Stocks of the biggest U.S. multinational companies were hit the hardest by a sell-off that accelerated after the Trump administration announced new steel and aluminum tariffs.
The Dow Jones Industrial Average, which is composed of 30 large publicly traded U.S. companies, fell by 1.68 percent. The broader S&P 500 index fell by 1.33 percent. The tech heavy Nasdaq fell by 1.27 percent.
The Russell 2000 index, which tracks smaller public companies, was down by just 0.33 percent. This suggests that investors think the cost of the tariffs and any potential international retaliation will be borne by the biggest companies rather than smaller ones.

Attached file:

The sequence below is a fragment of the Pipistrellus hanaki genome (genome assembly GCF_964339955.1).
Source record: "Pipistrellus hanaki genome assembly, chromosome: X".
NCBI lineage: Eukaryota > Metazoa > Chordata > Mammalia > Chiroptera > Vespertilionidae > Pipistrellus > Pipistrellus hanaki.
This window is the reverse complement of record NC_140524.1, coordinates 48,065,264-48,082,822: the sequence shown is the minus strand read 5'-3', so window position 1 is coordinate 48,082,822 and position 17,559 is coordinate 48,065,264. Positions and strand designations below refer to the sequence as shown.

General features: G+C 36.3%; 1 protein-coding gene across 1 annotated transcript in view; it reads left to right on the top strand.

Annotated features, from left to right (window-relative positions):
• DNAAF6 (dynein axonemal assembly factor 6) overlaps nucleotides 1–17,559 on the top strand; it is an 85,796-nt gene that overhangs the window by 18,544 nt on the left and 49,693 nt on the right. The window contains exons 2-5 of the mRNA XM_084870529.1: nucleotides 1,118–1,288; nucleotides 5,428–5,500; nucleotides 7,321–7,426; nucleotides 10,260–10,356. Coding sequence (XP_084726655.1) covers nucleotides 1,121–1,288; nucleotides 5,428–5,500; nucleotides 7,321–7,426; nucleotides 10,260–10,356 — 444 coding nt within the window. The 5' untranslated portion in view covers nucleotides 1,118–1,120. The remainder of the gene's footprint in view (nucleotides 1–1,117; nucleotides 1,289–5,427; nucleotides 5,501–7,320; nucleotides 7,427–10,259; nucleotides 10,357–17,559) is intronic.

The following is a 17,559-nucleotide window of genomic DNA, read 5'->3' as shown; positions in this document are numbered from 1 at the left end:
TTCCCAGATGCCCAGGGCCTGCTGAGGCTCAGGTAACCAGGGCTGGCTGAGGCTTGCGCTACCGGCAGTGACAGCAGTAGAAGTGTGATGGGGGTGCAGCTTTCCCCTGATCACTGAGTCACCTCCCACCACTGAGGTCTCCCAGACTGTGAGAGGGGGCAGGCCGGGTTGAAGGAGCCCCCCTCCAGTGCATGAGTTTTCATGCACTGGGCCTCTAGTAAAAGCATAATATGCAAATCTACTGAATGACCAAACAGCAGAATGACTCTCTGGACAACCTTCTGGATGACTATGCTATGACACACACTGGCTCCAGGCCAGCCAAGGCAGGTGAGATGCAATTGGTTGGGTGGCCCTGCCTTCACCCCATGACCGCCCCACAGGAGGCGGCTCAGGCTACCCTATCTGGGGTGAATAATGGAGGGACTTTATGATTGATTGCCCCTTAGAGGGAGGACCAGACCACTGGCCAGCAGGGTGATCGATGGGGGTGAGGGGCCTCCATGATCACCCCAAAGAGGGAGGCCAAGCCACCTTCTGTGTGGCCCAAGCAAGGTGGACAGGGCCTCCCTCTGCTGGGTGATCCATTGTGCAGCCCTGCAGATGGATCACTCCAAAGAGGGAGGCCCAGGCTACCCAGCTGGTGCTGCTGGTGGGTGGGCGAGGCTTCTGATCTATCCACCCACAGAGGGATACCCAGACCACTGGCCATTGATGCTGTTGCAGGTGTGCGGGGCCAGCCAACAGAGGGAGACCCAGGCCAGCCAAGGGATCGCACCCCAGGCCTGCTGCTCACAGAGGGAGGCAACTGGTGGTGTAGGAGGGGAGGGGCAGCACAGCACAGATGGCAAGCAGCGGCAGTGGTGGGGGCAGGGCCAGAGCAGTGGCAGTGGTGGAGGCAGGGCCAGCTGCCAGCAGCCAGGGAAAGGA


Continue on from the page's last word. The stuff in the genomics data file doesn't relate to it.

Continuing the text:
All 11 major sectors of the S&P 500 fell. The biggest declines were in technology firms, industrial companies, and financials. Shares of U.S. steel and aluminum companies soared, with U.S. Steel rising 4.8 percent and Century Aluminum jumped 5.9 percent.
Although some economists think tariffs are inflationary, the bond market did not seem to indicate much concern over rising prices. The yield on the benchmark 10-year Treasury note fell to 2.802 percent from 2.870 percent. Yields fall as bond prices rise and bond prices typically fall when investors fear inflation.
The Thursday sell-off marks the third consecutive day in which stocks have fallen. Stocks in Europe and Japan were also lower.